Macbeth

I really wanted to like this movie, and in truth there is a lot to recommend it.  It’s an honest rendering of the play — although there are minor changes and cuts, none of them do violence to the play’s basic story.  The settings are almost hyper-realist, with many scenes shot on the Isle of Skye.  Many of the cast are actual Scots, or at least do a good rendering of Shakespeare’s words in a Scottish mouth.  The cinematography is superb, and the battle scenes are well done.  And Michael Fassbaender’s portrayal of Macbeth finds the right balance between charismatic leader and morally bankrupt plotter, which is not easy to do.

But I didn’t like the movie much.

One advantage of doing a play on film, instead of onstage, is that the actors can speak in a range of natural voices — they don’t have to play to the back row.  Done correctly, you can have everything from quiet conversations between husband and wife to loud shouting on the battlefield.  The director, though, seems to have let this freedom to speak quietly go to his head.  Almost all the dialogue is spoken in hushed whispers, and is hard to understand through the heavy accents.  Mumblecore Shakespeare is not a good choice.  When Duncan’s death is discovered, what should be a scene of great hurly-burly — a man was murdered in his sleep! — becomes just a bunch of guys saying, “The king is dead — huh.”  And Marion Cotillard’s portrayal of Lady M is too calm and refined for a woman descending into madness, leaving a big hole where the emotional center of the play should be.  There’s some shouting in the climactic battle scene, which is really thrilling, but it comes too late.  It’s merely an indication of what might have been.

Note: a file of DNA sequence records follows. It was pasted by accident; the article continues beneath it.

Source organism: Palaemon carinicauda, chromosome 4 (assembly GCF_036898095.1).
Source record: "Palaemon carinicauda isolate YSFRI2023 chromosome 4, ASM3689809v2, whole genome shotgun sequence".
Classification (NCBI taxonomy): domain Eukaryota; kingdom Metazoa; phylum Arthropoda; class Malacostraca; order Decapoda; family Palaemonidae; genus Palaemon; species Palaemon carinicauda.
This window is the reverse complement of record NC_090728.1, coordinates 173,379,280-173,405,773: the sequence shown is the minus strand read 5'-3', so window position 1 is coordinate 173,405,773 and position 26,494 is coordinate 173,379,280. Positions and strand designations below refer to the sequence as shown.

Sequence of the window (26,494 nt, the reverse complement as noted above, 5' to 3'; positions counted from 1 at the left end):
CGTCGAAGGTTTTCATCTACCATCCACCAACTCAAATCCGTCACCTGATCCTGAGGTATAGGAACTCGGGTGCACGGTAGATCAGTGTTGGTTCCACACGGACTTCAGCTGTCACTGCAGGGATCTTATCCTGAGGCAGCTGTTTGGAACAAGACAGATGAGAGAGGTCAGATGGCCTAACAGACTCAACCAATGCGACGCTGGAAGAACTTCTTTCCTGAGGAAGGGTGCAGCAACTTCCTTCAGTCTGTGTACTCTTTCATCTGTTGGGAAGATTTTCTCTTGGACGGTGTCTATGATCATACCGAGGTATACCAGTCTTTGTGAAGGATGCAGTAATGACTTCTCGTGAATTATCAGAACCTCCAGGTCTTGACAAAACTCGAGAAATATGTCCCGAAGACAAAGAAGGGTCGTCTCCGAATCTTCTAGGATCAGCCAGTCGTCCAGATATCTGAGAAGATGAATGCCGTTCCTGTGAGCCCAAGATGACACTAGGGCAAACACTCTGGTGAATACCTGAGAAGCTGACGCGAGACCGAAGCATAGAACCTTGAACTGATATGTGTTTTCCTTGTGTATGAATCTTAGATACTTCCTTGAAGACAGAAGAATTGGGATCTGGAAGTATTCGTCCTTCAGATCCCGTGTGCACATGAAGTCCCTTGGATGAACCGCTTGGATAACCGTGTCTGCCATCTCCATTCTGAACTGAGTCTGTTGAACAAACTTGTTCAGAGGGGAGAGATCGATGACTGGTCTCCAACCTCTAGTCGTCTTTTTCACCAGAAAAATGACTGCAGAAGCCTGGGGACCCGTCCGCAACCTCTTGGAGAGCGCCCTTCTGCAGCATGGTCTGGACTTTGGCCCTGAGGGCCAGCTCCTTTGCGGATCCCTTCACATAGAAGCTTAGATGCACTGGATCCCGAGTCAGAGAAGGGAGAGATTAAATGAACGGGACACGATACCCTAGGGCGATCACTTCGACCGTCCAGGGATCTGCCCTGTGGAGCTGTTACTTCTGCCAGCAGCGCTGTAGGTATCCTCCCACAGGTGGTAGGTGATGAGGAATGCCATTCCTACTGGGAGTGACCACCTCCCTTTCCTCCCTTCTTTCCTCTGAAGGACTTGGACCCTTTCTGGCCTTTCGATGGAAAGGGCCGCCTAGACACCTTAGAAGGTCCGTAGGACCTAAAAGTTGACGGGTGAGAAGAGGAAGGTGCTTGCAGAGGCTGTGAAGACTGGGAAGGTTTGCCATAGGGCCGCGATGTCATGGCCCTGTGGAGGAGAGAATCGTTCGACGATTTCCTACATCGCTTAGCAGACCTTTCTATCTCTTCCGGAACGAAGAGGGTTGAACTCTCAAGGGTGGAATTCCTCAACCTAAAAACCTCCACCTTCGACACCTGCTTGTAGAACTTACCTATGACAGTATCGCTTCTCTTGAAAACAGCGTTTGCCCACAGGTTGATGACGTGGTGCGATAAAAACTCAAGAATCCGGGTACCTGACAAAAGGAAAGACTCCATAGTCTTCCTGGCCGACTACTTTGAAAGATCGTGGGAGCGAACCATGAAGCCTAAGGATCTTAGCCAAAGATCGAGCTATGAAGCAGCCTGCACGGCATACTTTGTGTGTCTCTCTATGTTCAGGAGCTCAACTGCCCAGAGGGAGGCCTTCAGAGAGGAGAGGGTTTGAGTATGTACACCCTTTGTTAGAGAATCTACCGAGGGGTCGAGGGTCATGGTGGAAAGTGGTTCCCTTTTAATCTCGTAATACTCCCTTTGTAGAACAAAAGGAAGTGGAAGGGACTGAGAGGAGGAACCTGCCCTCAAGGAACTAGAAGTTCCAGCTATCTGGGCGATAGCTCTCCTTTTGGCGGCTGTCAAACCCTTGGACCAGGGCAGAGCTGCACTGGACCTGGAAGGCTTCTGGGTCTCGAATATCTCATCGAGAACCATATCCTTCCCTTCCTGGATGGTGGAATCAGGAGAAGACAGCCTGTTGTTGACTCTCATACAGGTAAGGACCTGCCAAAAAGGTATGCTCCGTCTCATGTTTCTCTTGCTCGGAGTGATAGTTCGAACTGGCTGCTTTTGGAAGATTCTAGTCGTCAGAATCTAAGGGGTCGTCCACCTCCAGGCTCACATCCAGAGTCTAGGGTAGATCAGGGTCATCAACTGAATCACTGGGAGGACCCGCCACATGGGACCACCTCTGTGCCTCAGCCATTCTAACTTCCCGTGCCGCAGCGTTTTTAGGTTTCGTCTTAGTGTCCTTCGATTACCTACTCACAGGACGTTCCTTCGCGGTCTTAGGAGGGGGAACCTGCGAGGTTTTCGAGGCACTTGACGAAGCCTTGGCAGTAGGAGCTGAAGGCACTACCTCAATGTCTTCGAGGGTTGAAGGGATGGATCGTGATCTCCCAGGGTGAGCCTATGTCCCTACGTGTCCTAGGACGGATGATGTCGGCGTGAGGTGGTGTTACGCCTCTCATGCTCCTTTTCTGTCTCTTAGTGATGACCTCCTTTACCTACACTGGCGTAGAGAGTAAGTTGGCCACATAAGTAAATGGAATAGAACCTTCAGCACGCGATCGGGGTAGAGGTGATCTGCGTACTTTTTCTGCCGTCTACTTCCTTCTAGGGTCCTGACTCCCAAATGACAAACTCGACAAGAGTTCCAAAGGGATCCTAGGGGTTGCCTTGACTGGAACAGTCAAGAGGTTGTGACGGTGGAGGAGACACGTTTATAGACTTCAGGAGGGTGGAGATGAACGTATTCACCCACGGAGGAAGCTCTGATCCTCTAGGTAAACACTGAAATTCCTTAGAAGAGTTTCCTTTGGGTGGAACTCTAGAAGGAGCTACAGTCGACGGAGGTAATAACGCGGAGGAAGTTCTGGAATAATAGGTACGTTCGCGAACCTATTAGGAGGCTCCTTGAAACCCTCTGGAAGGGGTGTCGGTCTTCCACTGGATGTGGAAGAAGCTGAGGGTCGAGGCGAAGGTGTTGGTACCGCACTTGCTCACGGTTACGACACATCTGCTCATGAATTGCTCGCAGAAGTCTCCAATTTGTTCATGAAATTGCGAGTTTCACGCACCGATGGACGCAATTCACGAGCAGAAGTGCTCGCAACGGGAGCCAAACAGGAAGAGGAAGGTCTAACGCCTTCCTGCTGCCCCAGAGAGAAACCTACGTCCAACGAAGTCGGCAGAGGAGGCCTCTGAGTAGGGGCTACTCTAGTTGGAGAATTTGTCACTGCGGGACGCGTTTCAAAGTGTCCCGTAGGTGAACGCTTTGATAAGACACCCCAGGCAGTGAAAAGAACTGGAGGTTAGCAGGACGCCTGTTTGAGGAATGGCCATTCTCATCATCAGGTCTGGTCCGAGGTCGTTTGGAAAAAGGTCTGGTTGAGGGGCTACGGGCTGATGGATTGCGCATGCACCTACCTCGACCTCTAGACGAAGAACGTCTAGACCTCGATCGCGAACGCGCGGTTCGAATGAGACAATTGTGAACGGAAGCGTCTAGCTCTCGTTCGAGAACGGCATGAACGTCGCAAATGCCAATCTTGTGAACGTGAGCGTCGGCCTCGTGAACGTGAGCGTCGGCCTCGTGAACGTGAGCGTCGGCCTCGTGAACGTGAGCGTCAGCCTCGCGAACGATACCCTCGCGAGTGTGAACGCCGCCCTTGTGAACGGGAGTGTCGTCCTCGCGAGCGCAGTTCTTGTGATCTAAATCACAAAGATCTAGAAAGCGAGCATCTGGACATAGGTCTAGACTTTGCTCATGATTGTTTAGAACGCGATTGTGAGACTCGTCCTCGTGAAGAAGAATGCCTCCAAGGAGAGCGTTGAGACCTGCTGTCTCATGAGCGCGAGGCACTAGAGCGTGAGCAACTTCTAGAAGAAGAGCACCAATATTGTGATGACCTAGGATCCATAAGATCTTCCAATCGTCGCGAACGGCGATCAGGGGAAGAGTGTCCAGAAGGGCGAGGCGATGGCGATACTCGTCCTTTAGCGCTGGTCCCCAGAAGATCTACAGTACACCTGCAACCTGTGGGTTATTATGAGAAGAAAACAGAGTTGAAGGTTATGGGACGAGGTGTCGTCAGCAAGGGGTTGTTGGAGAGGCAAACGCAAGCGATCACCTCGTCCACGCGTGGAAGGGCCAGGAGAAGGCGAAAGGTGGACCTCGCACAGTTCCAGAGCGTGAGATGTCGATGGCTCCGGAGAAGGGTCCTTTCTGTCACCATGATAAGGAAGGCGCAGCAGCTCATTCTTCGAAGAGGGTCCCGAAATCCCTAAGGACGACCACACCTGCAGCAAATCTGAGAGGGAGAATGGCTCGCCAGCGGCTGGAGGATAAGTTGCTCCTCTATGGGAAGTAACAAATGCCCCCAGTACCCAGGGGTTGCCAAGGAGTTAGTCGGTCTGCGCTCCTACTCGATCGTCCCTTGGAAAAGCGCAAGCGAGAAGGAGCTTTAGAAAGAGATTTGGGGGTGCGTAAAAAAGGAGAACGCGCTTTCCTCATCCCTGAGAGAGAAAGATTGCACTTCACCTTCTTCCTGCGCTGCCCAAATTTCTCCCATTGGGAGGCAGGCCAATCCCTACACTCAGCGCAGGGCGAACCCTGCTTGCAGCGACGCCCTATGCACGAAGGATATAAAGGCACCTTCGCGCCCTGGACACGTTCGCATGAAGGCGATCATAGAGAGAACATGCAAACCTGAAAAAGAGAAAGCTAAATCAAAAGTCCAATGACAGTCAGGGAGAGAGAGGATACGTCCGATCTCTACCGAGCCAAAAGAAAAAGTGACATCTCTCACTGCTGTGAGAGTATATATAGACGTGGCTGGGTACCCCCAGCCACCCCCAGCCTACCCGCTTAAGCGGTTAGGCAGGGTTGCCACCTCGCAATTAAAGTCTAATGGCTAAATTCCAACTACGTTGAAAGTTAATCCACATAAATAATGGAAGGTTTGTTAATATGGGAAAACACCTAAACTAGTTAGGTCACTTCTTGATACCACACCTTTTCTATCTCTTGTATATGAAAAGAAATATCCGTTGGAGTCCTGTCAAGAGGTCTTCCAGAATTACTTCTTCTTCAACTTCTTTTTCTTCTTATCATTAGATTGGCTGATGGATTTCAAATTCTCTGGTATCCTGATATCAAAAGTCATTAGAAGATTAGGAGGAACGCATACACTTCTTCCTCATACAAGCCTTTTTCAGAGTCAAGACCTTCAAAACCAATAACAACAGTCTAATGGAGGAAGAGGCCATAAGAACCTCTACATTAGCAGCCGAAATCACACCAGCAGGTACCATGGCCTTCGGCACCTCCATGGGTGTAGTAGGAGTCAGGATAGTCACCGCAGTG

Unless you’re a huge Macbeth buff, this one probably isn’t worth your time.

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